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How to login to sever using SSH key
  1. SSH Key

If you don’t (yet) have a SSH-key on your local workstation you need to create one. A SSH-key provides a safe way to connect with another computer. It exists of two parts: a private and a public key. The private key is stored on your local workstation, and the public key is put on the machine you wish to connect with. To create a SSH-key on your local workstation you must enter the following command:

$ ssh-keygen -t rsa -C 'name@domain.com'
$ ssh-keygen -t rsa -C 'name@domain.com'
```
Of course you fill in your own e-mail address here. A couple of questions are asked like where to store the key and which password you want to use.
With the next command you can read your public key (and copy/paste it to your clipboard):

```
$ ssh-add -L
$ ssh-add -L
```

2. User account on the server

On the remote server you can add a new user, or you can add your public key to an existing user. This user is going to be used as the UNIX-user for copying files and creating directories. If you want to create a new account this can be done as following:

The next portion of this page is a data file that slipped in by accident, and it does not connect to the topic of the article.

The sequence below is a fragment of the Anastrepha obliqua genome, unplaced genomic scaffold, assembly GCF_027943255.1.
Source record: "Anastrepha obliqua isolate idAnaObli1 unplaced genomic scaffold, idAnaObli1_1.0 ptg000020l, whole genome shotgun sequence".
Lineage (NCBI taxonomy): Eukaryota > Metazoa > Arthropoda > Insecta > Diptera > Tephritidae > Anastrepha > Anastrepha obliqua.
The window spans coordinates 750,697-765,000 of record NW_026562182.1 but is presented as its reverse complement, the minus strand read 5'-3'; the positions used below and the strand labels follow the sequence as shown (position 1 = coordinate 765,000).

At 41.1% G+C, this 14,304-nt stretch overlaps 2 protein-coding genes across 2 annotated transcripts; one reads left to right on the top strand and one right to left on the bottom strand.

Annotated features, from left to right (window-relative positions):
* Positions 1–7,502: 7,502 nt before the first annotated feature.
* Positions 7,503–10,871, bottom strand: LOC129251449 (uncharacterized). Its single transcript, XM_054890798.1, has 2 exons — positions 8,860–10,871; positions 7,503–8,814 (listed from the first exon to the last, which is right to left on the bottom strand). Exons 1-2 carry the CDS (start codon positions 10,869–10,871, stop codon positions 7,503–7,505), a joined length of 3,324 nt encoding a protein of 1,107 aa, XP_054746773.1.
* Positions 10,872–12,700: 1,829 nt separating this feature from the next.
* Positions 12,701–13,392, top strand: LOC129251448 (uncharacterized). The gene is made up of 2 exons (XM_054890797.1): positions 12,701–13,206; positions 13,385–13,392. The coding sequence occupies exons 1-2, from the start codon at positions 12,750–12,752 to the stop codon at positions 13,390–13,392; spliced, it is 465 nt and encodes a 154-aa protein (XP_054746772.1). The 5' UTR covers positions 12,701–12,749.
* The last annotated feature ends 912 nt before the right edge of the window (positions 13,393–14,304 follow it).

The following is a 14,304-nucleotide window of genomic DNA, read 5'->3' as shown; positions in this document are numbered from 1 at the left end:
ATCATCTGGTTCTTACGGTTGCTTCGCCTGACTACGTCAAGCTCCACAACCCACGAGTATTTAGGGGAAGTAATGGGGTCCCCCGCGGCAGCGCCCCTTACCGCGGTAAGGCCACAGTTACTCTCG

$ adduser deploy
$ passwd -l deploy
1
2
$ adduser deploy
$ passwd -l deploy
The second command makes sure the user is ‘locked’. This means that the user cannot login on the server with the usual username/password-method, but only with SSH-keys.

3. Add your public key

On the server, make sure you’re logged in as your deployment-user (‘deploy’) in our example. In his home-directory, create a folder called .ssh  (if it doesn’t already exist), and in this folder create a file called authorized_keys . In this file you can paste your public key. Make sure the rights of authorized_keys  are set to 0600 and that of the .ssh -folder to 0700:

```
$ su deploy
$ cd ~
$ mkdir .ssh
$ echo "(public key)" >> .ssh/authorized_keys
$ chmod 0700 .ssh
$ chmod 0600 .ssh/authorized_keys
$ su deploy
$ cd ~
$ mkdir .ssh
$ echo "(public key)" >> .ssh/authorized_keys
$ chmod 0700 .ssh
$ chmod 0600 .ssh/authorized_keys
```
If all went well, you will now be able to login with SSH on this server, without being prompted for a password. You can test this by trying to connect to the server from your local machine. If you’re not being prompted for a password, you did it right:

```
$ ssh deploy@ssh.myserver.com
```
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